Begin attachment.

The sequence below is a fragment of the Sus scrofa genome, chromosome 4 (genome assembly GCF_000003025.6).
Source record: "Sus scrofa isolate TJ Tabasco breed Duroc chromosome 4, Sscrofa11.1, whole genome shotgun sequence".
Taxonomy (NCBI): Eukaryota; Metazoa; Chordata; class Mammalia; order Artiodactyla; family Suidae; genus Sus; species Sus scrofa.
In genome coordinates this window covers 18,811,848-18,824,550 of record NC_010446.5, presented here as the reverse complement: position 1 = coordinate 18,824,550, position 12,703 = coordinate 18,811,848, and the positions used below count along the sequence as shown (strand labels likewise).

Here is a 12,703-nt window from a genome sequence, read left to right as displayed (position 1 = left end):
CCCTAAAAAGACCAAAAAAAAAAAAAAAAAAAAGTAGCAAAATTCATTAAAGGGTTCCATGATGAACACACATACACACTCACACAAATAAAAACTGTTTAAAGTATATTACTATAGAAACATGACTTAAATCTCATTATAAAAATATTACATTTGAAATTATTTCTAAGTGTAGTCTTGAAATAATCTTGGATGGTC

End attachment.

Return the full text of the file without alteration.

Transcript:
The sequence below is a fragment of the Sus scrofa genome, chromosome 4 (genome assembly GCF_000003025.6).
Source record: "Sus scrofa isolate TJ Tabasco breed Duroc chromosome 4, Sscrofa11.1, whole genome shotgun sequence".
Taxonomy (NCBI): Eukaryota; Metazoa; Chordata; class Mammalia; order Artiodactyla; family Suidae; genus Sus; species Sus scrofa.
In genome coordinates this window covers 18,811,848-18,824,550 of record NC_010446.5, presented here as the reverse complement: position 1 = coordinate 18,824,550, position 12,703 = coordinate 18,811,848, and the positions used below count along the sequence as shown (strand labels likewise).

Here is a 12,703-nt window from a genome sequence, read left to right as displayed (position 1 = left end):
CCCTAAAAAGACCAAAAAAAAAAAAAAAAAAAAGTAGCAAAATTCATTAAAGGGTTCCATGATGAACACACATACACACTCACACAAATAAAAACTGTTTAAAGTATATTACTATAGAAACATGACTTAAATCTCATTATAAAAATATTACATTTGAAATTATTTCTAAGTGTAGTCTTGAAATAATCTTGGATGGTC